Despite the pedigree of the producers behind the show, "House of Cards" is first and foremost an actor's piece.
Despite not being in attendance, director David Fincher's presence loomed large. "Fincher told me early on: Cast well and get the hell out of the way," Willimon recalled. Against the odds, all eventual cast members turned out to be both Willimon and Fincher's first choices. And the individual roles are vital. Spacey may be the face of the show, but he made it a point to thank Willimon for "writing incredible roles for women." And those roles, for Wright, Mara, Jaffrey, and Connolly, cover a wide range. Wright's Clare Underwood is tough but "respects anyone who gets the job done" -- even Mara's Zoe Barnes, a journalist entangled in a morally compromising relationship with her husband.
Being a reporter "is just who she is," Mara explained. "That she's determined and motivated are the more important aspects of her to understand." Jaffrey, meanwhile, as a female Chief of Staff, takes particular pride in both her character and even the more questionable motives of those around her: "All the characters have the confidence of their own convictions." Connolly's Christina Gallagher, girlfriend of troubled Congressman Peter Russo, is, by contrast, extremely ethical but equally animated. "She's strong in her moral center, if less optimistic," she explained.
Christina's skepticism is fueled by the men she sees both thriving and collapsing around her. Kelly explains his and Spacey's characters' motivation thusly: "Doing bad for the greater good." Willimon added that, like President Lincoln before them, "they are doing unconstitutional things to save the constitution. Politics are inherently contradictory." "Francis is a version of extreme American individualism," Spacey said of his character.
Hoping to establish Underwood's demeanor straightaway, Willimon wrote the show's opening scene, in which Underwood kills a dog that has been hit by a car, only to receive some wary comments about the brutality of such an essentially merciful act. Ultimately, they went with opening as planned and Willimon got his movie star entrance out of Spacey while instantly outlining the show's thorny moral territory. "If you're not down with the dog getting killed in the first 20 seconds then this isn't the show for you," Willimon joked.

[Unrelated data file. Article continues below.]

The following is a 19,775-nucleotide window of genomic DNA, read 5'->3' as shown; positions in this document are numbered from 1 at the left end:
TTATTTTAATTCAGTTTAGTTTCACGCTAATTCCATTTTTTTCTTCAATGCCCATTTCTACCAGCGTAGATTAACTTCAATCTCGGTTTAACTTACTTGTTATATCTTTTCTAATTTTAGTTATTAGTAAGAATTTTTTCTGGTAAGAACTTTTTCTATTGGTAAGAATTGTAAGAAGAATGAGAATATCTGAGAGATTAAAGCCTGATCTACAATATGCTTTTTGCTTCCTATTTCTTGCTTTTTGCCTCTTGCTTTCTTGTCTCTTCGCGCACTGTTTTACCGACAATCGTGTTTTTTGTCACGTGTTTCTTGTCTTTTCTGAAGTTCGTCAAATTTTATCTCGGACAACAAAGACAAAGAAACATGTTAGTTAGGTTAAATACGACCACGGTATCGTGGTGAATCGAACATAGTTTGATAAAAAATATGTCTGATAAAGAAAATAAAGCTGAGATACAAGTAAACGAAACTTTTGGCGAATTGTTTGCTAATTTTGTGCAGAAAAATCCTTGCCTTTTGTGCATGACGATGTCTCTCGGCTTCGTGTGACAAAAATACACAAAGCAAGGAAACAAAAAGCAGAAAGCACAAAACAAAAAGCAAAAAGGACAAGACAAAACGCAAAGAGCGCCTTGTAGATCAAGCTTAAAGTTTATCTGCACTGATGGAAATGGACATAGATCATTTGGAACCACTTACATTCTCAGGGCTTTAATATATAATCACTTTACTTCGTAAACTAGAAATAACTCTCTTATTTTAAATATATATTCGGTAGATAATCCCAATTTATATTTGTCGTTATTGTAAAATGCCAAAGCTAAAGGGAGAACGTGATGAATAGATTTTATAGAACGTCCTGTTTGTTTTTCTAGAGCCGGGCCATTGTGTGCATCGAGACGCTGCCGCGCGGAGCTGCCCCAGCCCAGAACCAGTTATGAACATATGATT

Real life politicians have been not only supportive but surprised by the show's accuracy.
"That it's remarkably close," Spacey said when asked about the feedback he's received from members of government. In order to facilitate this accuracy, Spacey spent time with both the current and majority whip in an effort to research his character and the political lifestyle. "The fringes are being explored, content-wise," Stoll said. But as they shot the first season of the show during last year's Presidential election, and the cast and crew watched the daily news after shooting had wrapped, they began to see the parallels and potential of their own narrative.
After seeing some of the things that were transpiring in Washington, Spacey realized that "our storylines aren't that crazy!" Again referencing President Lincoln, Spacey reminded that history often repeats itself, that "in the end he did what he had to do to get a piece of legislature through." Spacey obviously doesn't condone the actions of his character, but he nonetheless remains optimistic about what these revelations might mean for our current administration.